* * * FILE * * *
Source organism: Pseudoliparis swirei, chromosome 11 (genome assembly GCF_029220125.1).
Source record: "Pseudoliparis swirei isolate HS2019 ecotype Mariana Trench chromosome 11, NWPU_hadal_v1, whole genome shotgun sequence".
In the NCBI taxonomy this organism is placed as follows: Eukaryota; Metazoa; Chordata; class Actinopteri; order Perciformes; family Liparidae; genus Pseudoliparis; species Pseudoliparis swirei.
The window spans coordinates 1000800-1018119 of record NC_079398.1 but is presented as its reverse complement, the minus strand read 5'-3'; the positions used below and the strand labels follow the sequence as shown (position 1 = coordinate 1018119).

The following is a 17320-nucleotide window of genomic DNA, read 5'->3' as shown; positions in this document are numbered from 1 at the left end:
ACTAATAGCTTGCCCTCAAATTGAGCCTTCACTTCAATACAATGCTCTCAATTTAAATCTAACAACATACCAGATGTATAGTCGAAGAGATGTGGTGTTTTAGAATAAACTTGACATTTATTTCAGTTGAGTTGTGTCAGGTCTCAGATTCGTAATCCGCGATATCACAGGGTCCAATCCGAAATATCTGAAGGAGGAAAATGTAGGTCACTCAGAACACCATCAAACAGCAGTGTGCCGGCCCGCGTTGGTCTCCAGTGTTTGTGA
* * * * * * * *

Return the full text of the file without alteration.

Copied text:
Source organism: Pseudoliparis swirei, chromosome 11 (genome assembly GCF_029220125.1).
Source record: "Pseudoliparis swirei isolate HS2019 ecotype Mariana Trench chromosome 11, NWPU_hadal_v1, whole genome shotgun sequence".
In the NCBI taxonomy this organism is placed as follows: Eukaryota; Metazoa; Chordata; class Actinopteri; order Perciformes; family Liparidae; genus Pseudoliparis; species Pseudoliparis swirei.
The window spans coordinates 1000800-1018119 of record NC_079398.1 but is presented as its reverse complement, the minus strand read 5'-3'; the positions used below and the strand labels follow the sequence as shown (position 1 = coordinate 1018119).

The following is a 17320-nucleotide window of genomic DNA, read 5'->3' as shown; positions in this document are numbered from 1 at the left end:
ACTAATAGCTTGCCCTCAAATTGAGCCTTCACTTCAATACAATGCTCTCAATTTAAATCTAACAACATACCAGATGTATAGTCGAAGAGATGTGGTGTTTTAGAATAAACTTGACATTTATTTCAGTTGAGTTGTGTCAGGTCTCAGATTCGTAATCCGCGATATCACAGGGTCCAATCCGAAATATCTGAAGGAGGAAAATGTAGGTCACTCAGAACACCATCAAACAGCAGTGTGCCGGCCCGCGTTGGTCTCCAGTGTTTGTGA